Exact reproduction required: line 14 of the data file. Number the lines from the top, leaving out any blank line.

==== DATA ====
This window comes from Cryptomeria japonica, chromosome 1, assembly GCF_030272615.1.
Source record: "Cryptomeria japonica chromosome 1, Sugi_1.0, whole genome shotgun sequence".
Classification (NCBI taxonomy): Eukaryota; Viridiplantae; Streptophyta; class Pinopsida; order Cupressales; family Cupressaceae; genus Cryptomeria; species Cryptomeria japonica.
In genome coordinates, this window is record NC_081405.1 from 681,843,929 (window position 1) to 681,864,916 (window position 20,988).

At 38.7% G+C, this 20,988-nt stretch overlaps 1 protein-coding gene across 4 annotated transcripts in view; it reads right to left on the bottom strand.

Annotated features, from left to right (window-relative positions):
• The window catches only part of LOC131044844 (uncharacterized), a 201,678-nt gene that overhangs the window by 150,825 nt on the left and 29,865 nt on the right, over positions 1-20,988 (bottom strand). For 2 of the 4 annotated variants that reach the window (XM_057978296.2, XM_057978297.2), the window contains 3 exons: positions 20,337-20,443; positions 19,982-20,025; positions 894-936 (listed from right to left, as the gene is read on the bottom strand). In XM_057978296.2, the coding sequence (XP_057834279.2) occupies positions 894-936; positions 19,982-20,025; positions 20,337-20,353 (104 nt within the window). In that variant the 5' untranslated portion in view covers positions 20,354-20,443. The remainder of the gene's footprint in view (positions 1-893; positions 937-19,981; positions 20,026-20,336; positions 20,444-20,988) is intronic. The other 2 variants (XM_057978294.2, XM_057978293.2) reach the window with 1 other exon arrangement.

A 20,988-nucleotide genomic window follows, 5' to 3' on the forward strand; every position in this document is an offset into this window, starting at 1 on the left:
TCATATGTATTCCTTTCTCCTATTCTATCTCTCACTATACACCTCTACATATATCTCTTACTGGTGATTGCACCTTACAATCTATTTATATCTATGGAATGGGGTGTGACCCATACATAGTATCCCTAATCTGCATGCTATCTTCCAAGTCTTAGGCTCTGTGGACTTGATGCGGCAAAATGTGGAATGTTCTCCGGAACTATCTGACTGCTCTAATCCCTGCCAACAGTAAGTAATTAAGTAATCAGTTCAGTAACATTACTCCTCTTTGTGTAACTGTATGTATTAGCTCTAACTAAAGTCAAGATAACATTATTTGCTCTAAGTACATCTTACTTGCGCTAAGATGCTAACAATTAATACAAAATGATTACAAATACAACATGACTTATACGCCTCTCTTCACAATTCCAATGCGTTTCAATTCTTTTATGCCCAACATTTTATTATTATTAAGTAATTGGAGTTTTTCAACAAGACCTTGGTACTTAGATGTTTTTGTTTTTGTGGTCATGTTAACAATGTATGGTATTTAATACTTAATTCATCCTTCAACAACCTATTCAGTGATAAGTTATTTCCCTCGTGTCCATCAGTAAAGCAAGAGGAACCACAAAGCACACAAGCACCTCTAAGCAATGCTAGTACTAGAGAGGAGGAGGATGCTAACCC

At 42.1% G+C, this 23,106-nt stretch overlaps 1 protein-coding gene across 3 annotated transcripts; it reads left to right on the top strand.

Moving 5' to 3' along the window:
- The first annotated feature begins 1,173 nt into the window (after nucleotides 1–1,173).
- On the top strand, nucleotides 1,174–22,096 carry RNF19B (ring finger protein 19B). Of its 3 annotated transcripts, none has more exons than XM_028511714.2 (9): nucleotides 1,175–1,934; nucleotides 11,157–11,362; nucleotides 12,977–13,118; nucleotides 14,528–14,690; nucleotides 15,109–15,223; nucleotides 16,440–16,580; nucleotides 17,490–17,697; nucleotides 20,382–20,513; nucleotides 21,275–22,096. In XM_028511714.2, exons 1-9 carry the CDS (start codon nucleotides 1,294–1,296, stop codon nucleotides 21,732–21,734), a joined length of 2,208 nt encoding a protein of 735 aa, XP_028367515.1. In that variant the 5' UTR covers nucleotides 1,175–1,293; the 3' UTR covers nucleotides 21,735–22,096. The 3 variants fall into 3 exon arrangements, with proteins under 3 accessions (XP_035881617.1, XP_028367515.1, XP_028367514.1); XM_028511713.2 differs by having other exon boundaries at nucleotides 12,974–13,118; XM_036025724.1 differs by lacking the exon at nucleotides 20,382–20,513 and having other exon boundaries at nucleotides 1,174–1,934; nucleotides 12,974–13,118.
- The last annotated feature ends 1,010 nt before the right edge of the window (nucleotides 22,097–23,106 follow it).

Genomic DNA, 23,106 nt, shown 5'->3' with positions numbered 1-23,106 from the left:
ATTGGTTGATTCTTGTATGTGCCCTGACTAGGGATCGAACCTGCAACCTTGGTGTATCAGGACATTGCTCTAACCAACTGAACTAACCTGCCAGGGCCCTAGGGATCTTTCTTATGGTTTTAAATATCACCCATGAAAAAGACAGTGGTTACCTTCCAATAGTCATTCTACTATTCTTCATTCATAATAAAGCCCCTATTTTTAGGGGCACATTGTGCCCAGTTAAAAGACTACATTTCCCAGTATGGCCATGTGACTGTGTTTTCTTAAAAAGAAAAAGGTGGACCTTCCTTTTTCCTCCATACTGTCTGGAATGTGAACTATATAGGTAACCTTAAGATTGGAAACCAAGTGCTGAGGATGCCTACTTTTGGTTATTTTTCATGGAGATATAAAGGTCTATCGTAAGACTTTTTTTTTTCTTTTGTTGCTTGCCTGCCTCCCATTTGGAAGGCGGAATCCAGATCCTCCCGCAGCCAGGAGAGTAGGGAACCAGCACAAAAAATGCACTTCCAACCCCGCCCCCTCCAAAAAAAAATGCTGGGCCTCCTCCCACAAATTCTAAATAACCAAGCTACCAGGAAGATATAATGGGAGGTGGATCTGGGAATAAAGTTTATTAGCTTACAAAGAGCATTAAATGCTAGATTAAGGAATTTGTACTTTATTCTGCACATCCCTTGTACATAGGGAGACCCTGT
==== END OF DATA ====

- The last annotated feature ends 1,010 nt before the right edge of the window (nucleotides 22,097–23,106 follow it).